I used the X950G to watch some sports, primarily the NBA finals. This TV rates highly for motion rendering, per the testing at rtings.com. Its fast response time alone makes for clear viewing and you can use MotionFlow to interpolate it up to 120 Hz, which looks good with sports (unlike movies).

Sony’s 75” X950G was a dream to game with. Between the excellent HDR, rich saturated colors, and fast pixel response to go with the low input lag, it really connects you to games and puts you right into virtual worlds, thanks to the big screen size.

Support for 4K/60p/4:4:4 chroma is a boon to PC gamers, even tiny text is rendered sharp. The Zotac ZBOX Magnus I’m using as a living room gaming/multimedia PC was able to dish out gorgeous 4K graphics with its GeForce RTX 2070 video card. And a switch to 1080p/120 Hz provided the requisite thrill of super-fluid, practically latency-free gaming on a 75” screen. The RTX 2070 had no problem coughing up frame rates up to 120 Hz in 1080p and the “feel” makes up for the loss of detail in any game that involves a lot of fast action. For example, in Forza Horizon 4, I felt more connected to the track which resulted in genuine improvements in lap times.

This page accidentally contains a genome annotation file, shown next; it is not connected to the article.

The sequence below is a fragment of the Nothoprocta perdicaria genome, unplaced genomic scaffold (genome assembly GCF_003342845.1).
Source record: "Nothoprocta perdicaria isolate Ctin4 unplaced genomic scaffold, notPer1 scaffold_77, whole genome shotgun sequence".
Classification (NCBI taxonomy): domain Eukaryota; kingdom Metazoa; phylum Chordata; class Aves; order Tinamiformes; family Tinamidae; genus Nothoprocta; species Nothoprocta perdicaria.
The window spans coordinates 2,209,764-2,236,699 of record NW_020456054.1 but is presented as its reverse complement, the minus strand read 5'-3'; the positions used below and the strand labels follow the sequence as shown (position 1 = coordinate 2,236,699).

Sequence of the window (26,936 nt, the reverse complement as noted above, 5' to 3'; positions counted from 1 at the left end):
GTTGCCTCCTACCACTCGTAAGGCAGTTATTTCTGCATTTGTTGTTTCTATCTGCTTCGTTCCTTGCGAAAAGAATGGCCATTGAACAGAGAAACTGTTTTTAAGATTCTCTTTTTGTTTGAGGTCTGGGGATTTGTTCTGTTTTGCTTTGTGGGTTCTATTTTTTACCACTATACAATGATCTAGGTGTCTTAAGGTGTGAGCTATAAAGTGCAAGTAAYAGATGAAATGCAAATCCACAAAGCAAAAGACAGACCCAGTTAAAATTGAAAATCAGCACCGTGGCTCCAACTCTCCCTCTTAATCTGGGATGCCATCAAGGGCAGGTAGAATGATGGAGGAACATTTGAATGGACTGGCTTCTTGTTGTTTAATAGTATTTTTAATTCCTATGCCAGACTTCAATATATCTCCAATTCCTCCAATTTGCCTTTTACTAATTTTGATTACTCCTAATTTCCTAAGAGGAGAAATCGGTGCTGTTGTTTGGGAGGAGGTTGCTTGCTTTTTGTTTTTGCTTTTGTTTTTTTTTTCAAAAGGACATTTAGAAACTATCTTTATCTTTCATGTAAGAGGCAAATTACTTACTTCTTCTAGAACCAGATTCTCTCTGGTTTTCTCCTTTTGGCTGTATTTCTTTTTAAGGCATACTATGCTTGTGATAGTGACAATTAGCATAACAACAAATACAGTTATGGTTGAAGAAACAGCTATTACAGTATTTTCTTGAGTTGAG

Conclusion

Sony’s TVs deserve their reputation for quality. The X950G is an exciting TV because it delivers a rich feature set plus excellent—truly excellent—image quality at a very fair price, especially when considering the screen size. Support for IMAX Enhanced is a plus, too.

If you are looking for a great TV from a reputable brand that does everything well, do your living room a huge favor and outfit it with a 75” Sony X950G. It’s a Top Choice for 2019, thanks to its excellent picture quality including incredible out-of-box accuracy.